How SKYRIZI (risankizumab-rzaa) Works

Voice Over:

Doctor: Cam! Hi! Good to see you again.

Cam: You, too.

Doctor: How are you feeling since your last visit?

Cam: Well, my ulcerative colitis symptoms have been flaring up and getting harder to manage. Is there something else I can try?

Doctor: Good news, Cam. There’s a treatment that can help get your UC symptoms under control. It works by targeting an underlying cause of the inflammation in your colon.

Cam: I’m listening.

Doctor: It’s called SKYRIZI. It’s meant to help people like you with moderate to severe UC. 

Cam: I’ve heard about SKYRIZI. How does it work?

Doctor: Let me explain it this way. Are you up for an adventure?

Cam: I am.

Doctor: So, imagine we’re hiking…and you decide to explore…a cave. This cave represents the inside of a colon in someone with moderate to severe UC.

Doctor: See how the walls are damaged? These rough areas represent inflammation. Inflammation is your body’s natural defense against threats and is normal.

Doctor: Now, the exact cause of UC isn’t fully known, but when inflammation does get out of control, it may cause damage and contribute to your UC symptoms. 

Cam: What causes that excess inflammation in the first place?

Doctor: See this? This represents a protein made by your body called IL-23. IL-23 is one of the proteins that may contribute to excess inflammation when your body produces too much of it. 

Doctor: This is where SKYRIZI comes in. SKYRIZI works by specifically targeting and binding to the excess IL-23. This can help reduce inflammation that may contribute to UC symptoms. 

Doctor: Make sense?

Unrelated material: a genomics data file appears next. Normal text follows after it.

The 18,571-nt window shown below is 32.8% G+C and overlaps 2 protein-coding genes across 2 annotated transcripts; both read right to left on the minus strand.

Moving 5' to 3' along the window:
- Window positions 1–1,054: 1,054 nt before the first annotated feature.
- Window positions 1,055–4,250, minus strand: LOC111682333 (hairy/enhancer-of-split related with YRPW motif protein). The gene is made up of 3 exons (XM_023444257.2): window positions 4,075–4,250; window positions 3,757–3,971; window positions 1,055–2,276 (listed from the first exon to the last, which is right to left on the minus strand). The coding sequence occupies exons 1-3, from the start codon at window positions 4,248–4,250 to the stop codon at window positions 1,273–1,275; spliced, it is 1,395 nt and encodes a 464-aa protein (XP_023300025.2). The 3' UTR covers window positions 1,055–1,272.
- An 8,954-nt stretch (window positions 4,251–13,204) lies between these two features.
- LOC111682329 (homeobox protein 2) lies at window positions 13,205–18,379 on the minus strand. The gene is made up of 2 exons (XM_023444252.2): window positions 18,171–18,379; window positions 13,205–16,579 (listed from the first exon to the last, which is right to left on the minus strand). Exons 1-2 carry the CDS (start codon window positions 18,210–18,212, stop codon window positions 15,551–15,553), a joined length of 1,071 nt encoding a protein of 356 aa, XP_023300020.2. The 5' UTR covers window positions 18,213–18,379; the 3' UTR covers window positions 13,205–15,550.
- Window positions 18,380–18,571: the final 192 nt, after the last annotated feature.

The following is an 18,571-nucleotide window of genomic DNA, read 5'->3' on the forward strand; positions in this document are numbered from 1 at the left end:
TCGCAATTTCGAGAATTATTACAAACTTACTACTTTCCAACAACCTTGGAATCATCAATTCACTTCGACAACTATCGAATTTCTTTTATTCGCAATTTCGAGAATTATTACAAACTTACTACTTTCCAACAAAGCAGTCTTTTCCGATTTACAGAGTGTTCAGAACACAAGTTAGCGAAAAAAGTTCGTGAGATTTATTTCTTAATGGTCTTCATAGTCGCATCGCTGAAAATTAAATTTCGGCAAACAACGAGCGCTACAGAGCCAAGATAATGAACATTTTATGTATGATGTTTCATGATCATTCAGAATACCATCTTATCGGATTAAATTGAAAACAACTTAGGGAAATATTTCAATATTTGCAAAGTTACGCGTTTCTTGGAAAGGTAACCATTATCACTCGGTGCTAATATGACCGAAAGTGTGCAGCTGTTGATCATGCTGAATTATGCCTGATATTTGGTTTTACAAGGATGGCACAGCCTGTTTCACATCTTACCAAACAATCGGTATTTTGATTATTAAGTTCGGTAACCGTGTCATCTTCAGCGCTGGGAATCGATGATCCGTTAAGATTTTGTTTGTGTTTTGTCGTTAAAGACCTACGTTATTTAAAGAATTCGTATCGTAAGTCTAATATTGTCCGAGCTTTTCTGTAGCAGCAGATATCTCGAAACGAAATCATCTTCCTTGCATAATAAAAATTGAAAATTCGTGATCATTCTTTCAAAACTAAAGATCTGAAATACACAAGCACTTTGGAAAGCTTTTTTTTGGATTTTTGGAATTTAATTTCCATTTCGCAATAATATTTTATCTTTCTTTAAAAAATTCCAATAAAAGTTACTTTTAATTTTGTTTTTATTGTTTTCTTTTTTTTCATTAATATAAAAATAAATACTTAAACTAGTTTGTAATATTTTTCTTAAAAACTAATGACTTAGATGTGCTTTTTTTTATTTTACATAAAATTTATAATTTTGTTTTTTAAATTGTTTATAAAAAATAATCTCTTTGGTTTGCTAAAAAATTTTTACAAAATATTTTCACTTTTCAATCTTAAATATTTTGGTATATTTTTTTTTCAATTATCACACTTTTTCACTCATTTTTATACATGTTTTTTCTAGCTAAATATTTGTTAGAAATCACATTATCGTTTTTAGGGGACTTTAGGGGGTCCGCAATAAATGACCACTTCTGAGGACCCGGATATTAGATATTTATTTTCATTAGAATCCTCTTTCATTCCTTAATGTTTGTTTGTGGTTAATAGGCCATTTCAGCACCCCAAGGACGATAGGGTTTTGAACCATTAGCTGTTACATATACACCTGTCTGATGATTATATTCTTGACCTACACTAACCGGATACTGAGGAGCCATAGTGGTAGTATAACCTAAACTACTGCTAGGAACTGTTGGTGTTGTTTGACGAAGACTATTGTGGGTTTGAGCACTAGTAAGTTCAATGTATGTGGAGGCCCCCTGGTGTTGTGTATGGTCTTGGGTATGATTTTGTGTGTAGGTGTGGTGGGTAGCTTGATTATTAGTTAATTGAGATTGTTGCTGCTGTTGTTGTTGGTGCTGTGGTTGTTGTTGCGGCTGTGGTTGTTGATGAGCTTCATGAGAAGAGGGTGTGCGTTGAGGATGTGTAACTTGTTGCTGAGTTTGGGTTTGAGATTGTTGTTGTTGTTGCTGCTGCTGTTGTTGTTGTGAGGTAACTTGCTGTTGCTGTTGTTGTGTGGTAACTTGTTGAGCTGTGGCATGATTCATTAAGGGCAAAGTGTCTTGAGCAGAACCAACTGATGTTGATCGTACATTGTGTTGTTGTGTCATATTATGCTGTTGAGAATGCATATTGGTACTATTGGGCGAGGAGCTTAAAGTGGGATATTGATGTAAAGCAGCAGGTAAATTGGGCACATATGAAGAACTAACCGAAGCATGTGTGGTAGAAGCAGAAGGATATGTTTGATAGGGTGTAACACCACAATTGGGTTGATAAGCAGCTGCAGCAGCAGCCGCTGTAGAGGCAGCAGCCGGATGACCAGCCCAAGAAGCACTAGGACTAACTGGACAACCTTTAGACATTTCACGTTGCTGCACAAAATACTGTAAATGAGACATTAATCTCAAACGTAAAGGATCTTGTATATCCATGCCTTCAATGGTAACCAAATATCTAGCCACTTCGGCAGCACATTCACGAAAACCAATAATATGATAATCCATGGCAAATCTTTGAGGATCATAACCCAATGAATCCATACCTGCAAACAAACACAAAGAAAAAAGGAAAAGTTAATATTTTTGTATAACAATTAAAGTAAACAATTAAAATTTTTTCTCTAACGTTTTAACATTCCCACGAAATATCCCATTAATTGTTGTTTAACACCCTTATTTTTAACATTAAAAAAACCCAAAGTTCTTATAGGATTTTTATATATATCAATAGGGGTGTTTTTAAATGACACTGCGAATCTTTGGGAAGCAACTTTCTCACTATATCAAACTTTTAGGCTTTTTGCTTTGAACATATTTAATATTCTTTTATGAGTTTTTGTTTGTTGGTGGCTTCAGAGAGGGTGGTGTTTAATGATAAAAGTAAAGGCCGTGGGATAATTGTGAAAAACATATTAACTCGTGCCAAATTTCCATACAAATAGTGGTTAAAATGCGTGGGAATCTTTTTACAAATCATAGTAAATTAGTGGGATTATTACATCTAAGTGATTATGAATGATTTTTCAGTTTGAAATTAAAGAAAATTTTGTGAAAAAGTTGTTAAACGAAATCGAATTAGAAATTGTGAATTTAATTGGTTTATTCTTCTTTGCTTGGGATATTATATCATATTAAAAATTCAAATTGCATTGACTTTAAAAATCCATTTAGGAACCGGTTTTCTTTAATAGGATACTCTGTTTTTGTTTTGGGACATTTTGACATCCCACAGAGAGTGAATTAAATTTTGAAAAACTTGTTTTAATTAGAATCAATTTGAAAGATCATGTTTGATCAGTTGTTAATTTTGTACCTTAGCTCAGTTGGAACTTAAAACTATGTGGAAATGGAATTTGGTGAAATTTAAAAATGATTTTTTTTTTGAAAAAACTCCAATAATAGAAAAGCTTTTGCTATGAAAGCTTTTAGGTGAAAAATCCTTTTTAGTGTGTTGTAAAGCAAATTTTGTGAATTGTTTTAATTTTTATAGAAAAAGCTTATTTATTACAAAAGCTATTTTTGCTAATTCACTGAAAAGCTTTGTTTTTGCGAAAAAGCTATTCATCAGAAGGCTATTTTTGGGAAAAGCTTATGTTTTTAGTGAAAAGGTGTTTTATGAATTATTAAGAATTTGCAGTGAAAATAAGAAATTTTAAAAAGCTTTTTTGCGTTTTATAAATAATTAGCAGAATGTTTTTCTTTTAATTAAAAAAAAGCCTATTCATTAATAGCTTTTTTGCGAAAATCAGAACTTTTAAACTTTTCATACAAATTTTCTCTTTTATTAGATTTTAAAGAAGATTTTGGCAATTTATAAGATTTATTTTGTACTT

Cam: Makes perfect sense. So what now?

Doctor: Because UC is a chronic disease, it’s important to find the right treatment for you. And as your doctor, my goal is to help you manage your symptoms and help reduce a source of excess inflammation. SKYRIZI can help do that.

Cam: Sounds like SKYRIZI may be an option for me!

Doctor: In clinical studies for people with UC, SKYRIZI was proven to help deliver significant symptom relief, visible colon lining repair, and early and lasting remission. 

Doctor: Ask your doctor if SKYRIZI is right for you.

On-Screen Text:


SKYRIZI® (risankizumab-rzaa) USE

SKYRIZI is a prescription medicine used to treat moderate to severe ulcerative colitis in adults.


What is the most Important Information I should know about SKYRIZI® (risankizumab-rzaa)?

SKYRIZI is a prescription medicine that may cause serious side effects, including:

Serious allergic reactions:

  • Stop using SKYRIZI and get emergency medical help right away if you get any of the following symptoms of a serious allergic reaction:

    - fainting, dizziness, feeling lightheaded (low blood pressure)

    - swelling of your face, eyelids, lips, mouth, tongue, or throat

    - trouble breathing or throat tightness

    - chest tightness

    - skin rash, hives

    - itching


SKYRIZI may lower the ability of your immune system to fight infections and may increase your risk of infections. Your healthcare provider should check you for infections and tuberculosis (TB) before starting treatment with SKYRIZI and may treat you for TB before you begin treatment with SKYRIZI if you have a history of TB or have active TB. Your healthcare provider should watch you closely for signs and symptoms of TB during and after treatment with SKYRIZI.

  • Tell your healthcare provider right away if you have an infection or have symptoms of an infection, including:

    - fever, sweats, or chills

    - cough

    - shortness of breath

    - blood in your mucus (phlegm)

    - muscle aches